"It is about us, Howard. Couldn't you tell?"

"I could. But I know someone will ask you about it."

"And you want me to cover for you."

"I do, if you would. Sossity, what we did was cool and I've remembered it all my life . . ."

She held up a hand. "No need to explain. I'll cover for you."

"Nothing against you, Sossity—I hope you realize that."

Right after her divorce Sossity had plunged into a round of affairs with different celebrities. Her promiscuity became legendary, her liaisons eagerly reported by media syndicates around the world; and, at the time, she was brazen about what she did and with whom she did it and frankly discussed her amours in public venues.

"I've backed off from being a pop tart, but I can understand why you wouldn't want to be identified with me after that."

He seemed on the verge of becoming frantic.

"Sossity, it's not that. You know what I'm trying to say."

She touched his shoulder and then, on impulse, gave him a quick, small kiss.

"Calm down, Howard. I'm cool. Let's go in before people start to wonder if we're rekindling our old romance."

They went inside the banquet room.

Howard's wife had organized a reception with a drinks and a buffet of hors d'oeuvres. Sossity ate and drank and chatted. The forty or so people there identified themselves as members of the audience at the old Bambuko's from twelve years ago. She was genuinely moved when they told her what the concert had meant to them, how it had given them hope and a few moments respite from the litany of bad news that had been their lives in those tough times. One man and one woman actually began to weep as they remembered hard times and said their community had finally come out of it. They mentioned Howard as one of the primary movers in getting things on a different economic track so some recovery could occur.

And, as he had predicted, someone asked her if "One-Night Stand" was about her experience there and if the person in the lyrics—I remember that town, I remember that man, / I'll always remember that one-night stand—might be Howard.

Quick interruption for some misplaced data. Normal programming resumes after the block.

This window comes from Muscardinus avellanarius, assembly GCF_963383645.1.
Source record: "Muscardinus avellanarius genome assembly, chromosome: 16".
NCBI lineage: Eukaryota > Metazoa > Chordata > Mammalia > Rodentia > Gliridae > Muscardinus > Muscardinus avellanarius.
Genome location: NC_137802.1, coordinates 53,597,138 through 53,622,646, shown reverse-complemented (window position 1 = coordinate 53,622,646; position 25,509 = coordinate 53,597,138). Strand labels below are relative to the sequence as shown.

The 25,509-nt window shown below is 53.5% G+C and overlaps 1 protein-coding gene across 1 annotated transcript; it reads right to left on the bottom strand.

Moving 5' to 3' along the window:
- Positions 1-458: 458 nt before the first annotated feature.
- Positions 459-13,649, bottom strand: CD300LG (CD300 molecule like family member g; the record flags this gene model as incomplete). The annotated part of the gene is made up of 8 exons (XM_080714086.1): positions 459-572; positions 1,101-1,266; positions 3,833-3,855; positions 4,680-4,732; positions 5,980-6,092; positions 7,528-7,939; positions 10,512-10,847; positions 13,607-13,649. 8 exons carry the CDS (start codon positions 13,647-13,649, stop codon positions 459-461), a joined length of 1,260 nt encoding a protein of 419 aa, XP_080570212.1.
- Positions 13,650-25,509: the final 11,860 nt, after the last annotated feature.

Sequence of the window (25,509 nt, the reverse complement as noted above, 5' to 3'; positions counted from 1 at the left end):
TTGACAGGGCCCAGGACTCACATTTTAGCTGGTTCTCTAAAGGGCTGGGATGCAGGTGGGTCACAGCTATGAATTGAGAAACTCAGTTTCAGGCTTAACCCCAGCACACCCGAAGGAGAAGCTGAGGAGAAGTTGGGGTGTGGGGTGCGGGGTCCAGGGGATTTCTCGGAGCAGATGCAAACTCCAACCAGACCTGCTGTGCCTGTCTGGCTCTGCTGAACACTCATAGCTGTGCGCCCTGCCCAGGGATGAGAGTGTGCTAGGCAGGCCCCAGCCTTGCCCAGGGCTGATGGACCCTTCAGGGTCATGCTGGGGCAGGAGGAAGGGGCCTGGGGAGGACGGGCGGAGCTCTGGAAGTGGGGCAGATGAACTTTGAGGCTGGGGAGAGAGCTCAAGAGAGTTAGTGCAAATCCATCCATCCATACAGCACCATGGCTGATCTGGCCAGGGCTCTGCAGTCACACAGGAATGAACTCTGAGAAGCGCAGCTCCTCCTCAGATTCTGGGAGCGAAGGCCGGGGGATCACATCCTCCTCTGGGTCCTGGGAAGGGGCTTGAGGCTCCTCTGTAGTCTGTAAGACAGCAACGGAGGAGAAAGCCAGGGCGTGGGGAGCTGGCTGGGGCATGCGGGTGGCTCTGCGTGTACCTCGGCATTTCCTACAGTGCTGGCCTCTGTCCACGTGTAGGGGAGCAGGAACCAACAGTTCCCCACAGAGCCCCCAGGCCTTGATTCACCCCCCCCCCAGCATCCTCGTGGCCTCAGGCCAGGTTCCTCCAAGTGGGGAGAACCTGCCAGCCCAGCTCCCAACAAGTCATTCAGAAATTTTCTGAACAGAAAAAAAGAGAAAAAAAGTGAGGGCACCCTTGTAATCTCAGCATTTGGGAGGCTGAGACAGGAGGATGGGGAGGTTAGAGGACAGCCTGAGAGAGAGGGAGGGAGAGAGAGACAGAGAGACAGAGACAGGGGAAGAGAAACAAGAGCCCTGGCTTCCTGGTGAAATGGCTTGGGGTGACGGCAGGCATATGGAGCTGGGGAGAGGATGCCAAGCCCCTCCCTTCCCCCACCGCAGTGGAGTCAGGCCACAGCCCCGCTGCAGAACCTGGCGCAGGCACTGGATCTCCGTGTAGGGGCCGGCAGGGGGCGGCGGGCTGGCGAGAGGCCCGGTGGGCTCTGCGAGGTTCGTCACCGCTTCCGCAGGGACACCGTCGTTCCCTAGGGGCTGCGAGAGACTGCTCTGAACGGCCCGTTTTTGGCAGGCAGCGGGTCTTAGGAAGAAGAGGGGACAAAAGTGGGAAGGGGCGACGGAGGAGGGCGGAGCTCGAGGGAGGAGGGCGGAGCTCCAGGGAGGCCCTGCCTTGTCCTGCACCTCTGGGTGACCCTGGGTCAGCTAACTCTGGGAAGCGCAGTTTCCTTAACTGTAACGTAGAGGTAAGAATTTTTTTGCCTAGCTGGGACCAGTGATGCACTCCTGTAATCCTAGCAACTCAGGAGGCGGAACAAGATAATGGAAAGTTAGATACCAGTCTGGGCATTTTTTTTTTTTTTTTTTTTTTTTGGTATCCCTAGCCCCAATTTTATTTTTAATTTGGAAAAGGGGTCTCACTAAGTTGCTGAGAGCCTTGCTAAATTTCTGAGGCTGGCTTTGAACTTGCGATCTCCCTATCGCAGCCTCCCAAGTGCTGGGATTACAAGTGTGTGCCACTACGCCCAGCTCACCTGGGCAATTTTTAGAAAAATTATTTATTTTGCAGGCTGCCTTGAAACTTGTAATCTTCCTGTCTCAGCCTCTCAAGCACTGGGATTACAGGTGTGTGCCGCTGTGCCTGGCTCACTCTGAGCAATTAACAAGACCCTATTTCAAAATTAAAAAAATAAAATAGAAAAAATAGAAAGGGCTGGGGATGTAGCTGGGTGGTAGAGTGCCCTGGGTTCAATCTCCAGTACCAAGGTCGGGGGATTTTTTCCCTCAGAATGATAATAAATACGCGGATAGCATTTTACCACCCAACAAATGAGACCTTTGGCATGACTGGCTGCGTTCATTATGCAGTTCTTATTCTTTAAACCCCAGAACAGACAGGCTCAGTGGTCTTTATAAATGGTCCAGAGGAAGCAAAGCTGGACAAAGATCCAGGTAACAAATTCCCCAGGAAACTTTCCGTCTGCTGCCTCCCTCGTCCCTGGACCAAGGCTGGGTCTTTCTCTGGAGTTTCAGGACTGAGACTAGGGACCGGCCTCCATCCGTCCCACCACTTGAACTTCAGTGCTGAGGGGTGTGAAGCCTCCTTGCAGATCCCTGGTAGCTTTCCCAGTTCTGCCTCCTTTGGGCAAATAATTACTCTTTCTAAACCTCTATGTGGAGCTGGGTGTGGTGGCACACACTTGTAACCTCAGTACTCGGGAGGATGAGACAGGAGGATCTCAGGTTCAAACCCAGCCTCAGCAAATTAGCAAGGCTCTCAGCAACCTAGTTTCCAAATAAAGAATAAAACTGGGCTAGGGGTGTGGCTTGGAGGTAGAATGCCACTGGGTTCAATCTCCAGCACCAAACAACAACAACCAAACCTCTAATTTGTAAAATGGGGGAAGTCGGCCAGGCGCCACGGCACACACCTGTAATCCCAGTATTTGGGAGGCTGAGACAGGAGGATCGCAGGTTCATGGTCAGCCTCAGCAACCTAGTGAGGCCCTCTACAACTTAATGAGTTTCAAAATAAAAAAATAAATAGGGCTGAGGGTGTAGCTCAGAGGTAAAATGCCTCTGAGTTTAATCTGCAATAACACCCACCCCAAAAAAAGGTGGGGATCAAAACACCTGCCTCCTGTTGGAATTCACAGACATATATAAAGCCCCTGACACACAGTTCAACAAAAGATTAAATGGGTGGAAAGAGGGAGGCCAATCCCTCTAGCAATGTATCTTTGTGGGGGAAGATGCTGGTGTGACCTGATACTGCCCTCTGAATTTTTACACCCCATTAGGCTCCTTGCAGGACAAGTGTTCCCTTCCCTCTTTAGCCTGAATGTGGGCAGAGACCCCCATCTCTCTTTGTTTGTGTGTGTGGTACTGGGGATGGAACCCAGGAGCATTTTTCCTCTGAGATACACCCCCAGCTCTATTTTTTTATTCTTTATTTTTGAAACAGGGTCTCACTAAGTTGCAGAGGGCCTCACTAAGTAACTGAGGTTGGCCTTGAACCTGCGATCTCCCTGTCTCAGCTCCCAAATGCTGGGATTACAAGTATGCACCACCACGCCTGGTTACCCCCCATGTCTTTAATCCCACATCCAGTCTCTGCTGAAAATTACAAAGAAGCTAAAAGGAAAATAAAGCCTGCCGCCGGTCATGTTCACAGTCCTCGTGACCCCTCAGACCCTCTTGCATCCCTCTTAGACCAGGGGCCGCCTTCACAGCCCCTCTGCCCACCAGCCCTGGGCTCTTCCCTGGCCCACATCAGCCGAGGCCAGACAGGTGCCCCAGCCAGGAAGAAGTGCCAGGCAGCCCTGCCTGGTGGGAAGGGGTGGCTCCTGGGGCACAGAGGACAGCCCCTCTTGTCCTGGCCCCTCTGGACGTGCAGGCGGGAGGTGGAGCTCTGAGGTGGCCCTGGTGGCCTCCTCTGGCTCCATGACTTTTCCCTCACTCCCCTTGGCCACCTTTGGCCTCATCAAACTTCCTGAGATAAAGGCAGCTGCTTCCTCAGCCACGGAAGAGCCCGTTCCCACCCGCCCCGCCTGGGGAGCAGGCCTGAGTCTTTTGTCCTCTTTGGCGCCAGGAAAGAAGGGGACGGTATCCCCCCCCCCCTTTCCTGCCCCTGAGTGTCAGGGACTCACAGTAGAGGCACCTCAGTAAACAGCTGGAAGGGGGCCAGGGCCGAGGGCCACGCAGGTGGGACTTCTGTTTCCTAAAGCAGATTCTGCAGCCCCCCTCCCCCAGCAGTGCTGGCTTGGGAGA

"I hate to disappoint you," she said, to a crowd of eager onlookers, "but songs are stories, and stories come out the imagination. When I wrote that part about in South Ohio I was thinking of here, but I visited lots of towns, did a lot of singing, a lot of one-night stands—both kinds"—this got a laugh—"when I was on the road. So don't read too much into it."

They crowd laughed; some said they were a little disappointed but at least they could say one reference in the song was specifically about their town. Later on people stood up to speak and remember those past years. Much of the talk centered on the economic recovery in the area. She heard Howard mentioned several times as being one of its primary facilitators. If this crowd was representative of how many people in the city felt, he probably did have a good chance of getting elected. She felt a little chagrin that he did not want even a rumor of their past involvement to get out, but she did not begrudge him this opportunity.

At the end one of the men in the group said they had a gift for her. She was astonished when they presented her with a handmade guitar done by a luthier she had heard of and knew charged well over a thousand for his guitars. It was beautifully made, inlaid with lovely patterns; when she strummed it, she noted the high-quality sound and the easy touch of the fretboard and strings.

She thanked the smiling crowd of people—better off now than they were back then—and felt emotion at their generosity. She had tried to give what she had to offer as a musician back then when she was unknown, broke, and hacking out a hard-scrabble living herself; and it had meant something to them. Corny and sentimental as it sounded, this was what she always thought being a professional musician meant and had always seen this as her purpose in life—if life had any purpose at all. She held the guitar up.

"Can I sing you a song?"

Applause answered. She stood up on a small platform to play.

An evil thought crossed her mind. She still felt just slightly stung by Howard's reticence to acknowledge their relationship. She thought of singing "One-Night Stand" and dedicating it to him. She also thought of maybe doing Linda Ronstadt's "You're No Good" or maybe even "The Asshole Song" by Jimmy Buffett. But she backed off. She did not owe Howard anything. He had given her something and she had given him something in return. It was reciprocal. They were even.

To the crowd's delight, she played "Why Worry?"